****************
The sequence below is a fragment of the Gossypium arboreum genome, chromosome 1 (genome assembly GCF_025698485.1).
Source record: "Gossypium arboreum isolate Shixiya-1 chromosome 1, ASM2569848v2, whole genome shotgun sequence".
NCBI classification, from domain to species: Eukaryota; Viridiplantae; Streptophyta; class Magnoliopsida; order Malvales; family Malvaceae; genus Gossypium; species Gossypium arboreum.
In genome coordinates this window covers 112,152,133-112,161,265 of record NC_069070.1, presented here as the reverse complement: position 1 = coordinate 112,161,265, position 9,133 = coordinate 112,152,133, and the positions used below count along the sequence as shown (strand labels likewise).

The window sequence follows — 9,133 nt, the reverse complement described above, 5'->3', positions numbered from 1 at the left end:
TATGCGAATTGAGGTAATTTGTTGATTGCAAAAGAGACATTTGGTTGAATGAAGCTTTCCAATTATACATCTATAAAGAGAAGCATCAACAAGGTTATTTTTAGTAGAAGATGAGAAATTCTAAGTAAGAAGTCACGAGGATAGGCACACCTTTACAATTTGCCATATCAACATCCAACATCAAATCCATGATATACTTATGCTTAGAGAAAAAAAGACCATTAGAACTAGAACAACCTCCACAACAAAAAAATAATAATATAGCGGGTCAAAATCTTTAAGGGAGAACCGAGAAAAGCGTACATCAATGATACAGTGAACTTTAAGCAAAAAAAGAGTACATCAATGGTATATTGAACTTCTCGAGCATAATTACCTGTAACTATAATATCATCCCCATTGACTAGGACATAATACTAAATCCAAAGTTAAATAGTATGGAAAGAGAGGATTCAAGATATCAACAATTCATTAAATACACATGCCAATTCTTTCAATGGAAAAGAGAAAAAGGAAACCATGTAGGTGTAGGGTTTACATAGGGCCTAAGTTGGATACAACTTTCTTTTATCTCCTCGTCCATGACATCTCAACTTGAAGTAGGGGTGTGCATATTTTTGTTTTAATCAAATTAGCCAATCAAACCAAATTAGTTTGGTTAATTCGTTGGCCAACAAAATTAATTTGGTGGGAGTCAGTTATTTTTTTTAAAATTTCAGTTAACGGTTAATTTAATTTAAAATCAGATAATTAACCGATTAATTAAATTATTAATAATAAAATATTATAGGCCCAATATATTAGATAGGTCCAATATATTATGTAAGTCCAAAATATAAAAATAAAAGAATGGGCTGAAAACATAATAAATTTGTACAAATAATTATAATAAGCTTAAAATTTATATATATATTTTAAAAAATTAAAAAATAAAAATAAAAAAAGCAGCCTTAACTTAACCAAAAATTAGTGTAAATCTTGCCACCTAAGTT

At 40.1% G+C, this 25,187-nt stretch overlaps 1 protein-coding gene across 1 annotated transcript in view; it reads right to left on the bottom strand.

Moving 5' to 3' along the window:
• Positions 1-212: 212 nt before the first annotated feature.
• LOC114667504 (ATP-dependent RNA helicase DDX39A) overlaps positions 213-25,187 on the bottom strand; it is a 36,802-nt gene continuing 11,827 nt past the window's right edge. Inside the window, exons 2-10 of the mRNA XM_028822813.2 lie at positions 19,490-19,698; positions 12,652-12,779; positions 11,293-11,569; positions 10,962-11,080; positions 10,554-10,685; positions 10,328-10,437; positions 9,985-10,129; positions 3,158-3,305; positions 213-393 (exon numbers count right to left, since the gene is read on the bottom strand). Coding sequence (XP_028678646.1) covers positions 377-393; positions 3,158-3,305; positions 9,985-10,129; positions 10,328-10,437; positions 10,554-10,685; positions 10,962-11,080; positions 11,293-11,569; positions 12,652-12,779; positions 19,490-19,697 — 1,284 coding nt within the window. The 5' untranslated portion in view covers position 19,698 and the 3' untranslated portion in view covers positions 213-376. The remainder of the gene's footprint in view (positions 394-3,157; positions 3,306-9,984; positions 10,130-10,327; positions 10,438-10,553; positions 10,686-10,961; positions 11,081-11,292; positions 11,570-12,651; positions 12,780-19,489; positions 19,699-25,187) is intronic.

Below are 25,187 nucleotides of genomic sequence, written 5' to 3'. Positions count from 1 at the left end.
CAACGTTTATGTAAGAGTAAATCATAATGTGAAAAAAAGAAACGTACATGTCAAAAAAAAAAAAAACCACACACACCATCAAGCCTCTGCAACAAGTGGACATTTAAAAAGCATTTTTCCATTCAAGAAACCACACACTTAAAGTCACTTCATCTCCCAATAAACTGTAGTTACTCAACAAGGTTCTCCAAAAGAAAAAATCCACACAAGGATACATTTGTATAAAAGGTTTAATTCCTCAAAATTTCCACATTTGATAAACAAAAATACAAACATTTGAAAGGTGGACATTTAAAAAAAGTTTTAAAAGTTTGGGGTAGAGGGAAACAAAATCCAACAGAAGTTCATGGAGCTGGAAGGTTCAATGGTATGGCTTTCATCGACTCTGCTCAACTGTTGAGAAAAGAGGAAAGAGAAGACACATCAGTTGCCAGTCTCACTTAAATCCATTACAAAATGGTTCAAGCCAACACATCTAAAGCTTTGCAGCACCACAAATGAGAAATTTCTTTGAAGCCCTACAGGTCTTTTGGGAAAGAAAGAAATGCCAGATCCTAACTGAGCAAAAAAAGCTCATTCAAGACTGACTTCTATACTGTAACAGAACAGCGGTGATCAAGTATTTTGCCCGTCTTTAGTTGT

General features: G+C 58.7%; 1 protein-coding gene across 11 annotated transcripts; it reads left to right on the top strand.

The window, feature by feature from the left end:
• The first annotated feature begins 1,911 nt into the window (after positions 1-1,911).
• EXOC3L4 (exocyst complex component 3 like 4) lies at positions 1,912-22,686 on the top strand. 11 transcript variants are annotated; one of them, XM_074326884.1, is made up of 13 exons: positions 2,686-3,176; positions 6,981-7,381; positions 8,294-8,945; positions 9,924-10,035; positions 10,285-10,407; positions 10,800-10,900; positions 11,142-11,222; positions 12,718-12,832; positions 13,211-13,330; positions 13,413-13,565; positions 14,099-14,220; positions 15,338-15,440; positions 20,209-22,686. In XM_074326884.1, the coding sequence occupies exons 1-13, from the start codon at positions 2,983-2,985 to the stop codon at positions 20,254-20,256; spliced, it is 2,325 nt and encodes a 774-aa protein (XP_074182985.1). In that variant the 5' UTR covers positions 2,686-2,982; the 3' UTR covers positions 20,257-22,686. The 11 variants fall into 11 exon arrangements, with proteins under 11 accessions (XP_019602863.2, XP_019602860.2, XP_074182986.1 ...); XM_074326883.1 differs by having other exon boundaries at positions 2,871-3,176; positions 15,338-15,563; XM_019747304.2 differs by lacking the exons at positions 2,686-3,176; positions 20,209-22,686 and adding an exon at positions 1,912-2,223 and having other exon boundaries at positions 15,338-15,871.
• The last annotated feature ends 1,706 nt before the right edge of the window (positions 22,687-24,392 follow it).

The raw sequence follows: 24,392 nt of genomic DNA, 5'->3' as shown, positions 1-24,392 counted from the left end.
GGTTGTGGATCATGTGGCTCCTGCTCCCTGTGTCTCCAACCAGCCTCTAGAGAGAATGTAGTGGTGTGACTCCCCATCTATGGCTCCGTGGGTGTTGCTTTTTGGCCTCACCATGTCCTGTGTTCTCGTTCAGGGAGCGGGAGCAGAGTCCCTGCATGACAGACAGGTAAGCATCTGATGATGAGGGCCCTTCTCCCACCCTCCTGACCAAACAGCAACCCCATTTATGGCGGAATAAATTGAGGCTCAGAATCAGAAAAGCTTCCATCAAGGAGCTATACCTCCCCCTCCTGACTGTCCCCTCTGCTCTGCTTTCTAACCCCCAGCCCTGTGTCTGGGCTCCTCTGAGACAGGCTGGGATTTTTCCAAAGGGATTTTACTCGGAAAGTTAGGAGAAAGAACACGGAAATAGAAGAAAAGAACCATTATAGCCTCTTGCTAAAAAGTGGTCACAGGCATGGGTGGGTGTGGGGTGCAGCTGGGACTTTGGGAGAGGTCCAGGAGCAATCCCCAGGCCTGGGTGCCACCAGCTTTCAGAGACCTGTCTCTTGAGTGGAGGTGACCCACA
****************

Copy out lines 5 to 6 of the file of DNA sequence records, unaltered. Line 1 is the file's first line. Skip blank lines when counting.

The window sequence follows — 9,133 nt, the reverse complement described above, 5'->3', positions numbered from 1 at the left end:
TATGCGAATTGAGGTAATTTGTTGATTGCAAAAGAGACATTTGGTTGAATGAAGCTTTCCAATTATACATCTATAAAGAGAAGCATCAACAAGGTTATTTTTAGTAGAAGATGAGAAATTCTAAGTAAGAAGTCACGAGGATAGGCACACCTTTACAATTTGCCATATCAACATCCAACATCAAATCCATGATATACTTATGCTTAGAGAAAAAAAGACCATTAGAACTAGAACAACCTCCACAACAAAAAAATAATAATATAGCGGGTCAAAATCTTTAAGGGAGAACCGAGAAAAGCGTACATCAATGATACAGTGAACTTTAAGCAAAAAAAGAGTACATCAATGGTATATTGAACTTCTCGAGCATAATTACCTGTAACTATAATATCATCCCCATTGACTAGGACATAATACTAAATCCAAAGTTAAATAGTATGGAAAGAGAGGATTCAAGATATCAACAATTCATTAAATACACATGCCAATTCTTTCAATGGAAAAGAGAAAAAGGAAACCATGTAGGTGTAGGGTTTACATAGGGCCTAAGTTGGATACAACTTTCTTTTATCTCCTCGTCCATGACATCTCAACTTGAAGTAGGGGTGTGCATATTTTTGTTTTAATCAAATTAGCCAATCAAACCAAATTAGTTTGGTTAATTCGTTGGCCAACAAAATTAATTTGGTGGGAGTCAGTTATTTTTTTTAAAATTTCAGTTAACGGTTAATTTAATTTAAAATCAGATAATTAACCGATTAATTAAATTATTAATAATAAAATATTATAGGCCCAATATATTAGATAGGTCCAATATATTATGTAAGTCCAAAATATAAAAATAAAAGAATGGGCTGAAAACATAATAAATTTGTACAAATAATTATAATAAGCTTAAAATTTATATATATATTTTAAAAAATTAAAAAATAAAAATAAAAAAAGCAGCCTTAACTTAACCAAAAATTAGTGTAAATCTTGCCACCTAAGTT